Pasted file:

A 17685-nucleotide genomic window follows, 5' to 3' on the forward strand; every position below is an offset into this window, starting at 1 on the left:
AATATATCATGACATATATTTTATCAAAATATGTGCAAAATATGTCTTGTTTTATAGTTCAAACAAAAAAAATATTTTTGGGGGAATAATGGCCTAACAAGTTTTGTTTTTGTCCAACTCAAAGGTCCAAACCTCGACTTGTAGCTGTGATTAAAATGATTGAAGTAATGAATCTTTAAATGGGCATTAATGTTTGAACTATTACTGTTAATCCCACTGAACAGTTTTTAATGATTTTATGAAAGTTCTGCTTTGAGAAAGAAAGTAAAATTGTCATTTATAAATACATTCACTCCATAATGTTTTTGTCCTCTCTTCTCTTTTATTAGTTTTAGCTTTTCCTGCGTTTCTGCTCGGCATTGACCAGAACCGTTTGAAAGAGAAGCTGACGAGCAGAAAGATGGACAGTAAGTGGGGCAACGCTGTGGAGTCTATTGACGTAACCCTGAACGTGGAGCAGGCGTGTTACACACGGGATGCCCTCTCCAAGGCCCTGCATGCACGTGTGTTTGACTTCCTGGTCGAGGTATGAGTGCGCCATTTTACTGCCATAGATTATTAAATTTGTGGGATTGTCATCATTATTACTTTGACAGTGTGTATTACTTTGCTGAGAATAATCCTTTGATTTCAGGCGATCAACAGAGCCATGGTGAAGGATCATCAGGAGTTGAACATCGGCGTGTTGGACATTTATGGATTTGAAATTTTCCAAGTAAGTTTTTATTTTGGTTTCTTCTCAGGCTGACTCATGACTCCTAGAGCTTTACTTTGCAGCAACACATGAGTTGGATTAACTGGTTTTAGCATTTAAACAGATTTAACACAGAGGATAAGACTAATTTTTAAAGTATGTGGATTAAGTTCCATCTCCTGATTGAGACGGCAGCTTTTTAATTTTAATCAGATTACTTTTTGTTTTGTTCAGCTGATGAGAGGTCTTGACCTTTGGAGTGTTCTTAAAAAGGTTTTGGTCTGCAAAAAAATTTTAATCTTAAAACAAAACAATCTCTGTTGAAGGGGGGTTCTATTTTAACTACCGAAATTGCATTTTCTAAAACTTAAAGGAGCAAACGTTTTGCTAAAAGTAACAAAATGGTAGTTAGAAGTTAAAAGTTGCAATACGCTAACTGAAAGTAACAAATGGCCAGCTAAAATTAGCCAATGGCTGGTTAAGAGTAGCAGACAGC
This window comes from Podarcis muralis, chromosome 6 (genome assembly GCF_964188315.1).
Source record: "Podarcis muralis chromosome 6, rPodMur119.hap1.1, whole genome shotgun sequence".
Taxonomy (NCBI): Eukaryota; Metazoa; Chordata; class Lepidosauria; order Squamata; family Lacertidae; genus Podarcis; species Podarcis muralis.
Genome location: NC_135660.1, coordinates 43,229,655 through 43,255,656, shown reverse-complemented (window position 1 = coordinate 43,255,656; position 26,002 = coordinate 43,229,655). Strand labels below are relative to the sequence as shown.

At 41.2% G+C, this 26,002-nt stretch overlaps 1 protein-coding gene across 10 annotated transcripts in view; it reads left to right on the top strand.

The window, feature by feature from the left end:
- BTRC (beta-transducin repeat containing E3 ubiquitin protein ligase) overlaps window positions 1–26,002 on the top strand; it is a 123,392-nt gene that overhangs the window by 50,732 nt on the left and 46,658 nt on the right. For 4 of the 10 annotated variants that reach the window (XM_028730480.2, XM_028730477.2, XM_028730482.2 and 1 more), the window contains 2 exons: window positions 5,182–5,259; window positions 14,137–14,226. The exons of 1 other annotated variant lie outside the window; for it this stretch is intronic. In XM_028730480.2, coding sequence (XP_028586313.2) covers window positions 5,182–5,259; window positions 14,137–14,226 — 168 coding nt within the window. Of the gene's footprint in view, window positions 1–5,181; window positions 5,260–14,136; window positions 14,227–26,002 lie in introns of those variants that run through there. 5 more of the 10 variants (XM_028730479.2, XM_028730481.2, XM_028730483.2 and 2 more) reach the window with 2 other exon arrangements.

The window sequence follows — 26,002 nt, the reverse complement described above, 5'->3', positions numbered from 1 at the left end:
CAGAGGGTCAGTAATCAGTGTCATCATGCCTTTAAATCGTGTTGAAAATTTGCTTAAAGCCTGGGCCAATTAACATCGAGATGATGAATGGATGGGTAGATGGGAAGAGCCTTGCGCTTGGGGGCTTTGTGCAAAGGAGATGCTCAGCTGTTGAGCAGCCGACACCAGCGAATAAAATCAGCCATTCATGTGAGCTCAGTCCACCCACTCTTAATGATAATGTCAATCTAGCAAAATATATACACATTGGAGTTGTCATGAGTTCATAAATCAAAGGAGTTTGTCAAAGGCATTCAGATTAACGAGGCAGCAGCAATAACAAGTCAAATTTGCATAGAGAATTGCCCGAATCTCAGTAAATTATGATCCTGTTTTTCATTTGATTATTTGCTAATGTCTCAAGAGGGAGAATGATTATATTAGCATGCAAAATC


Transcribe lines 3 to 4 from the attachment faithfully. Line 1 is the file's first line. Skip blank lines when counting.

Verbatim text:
This window comes from Podarcis muralis, chromosome 6 (genome assembly GCF_964188315.1).
Source record: "Podarcis muralis chromosome 6, rPodMur119.hap1.1, whole genome shotgun sequence".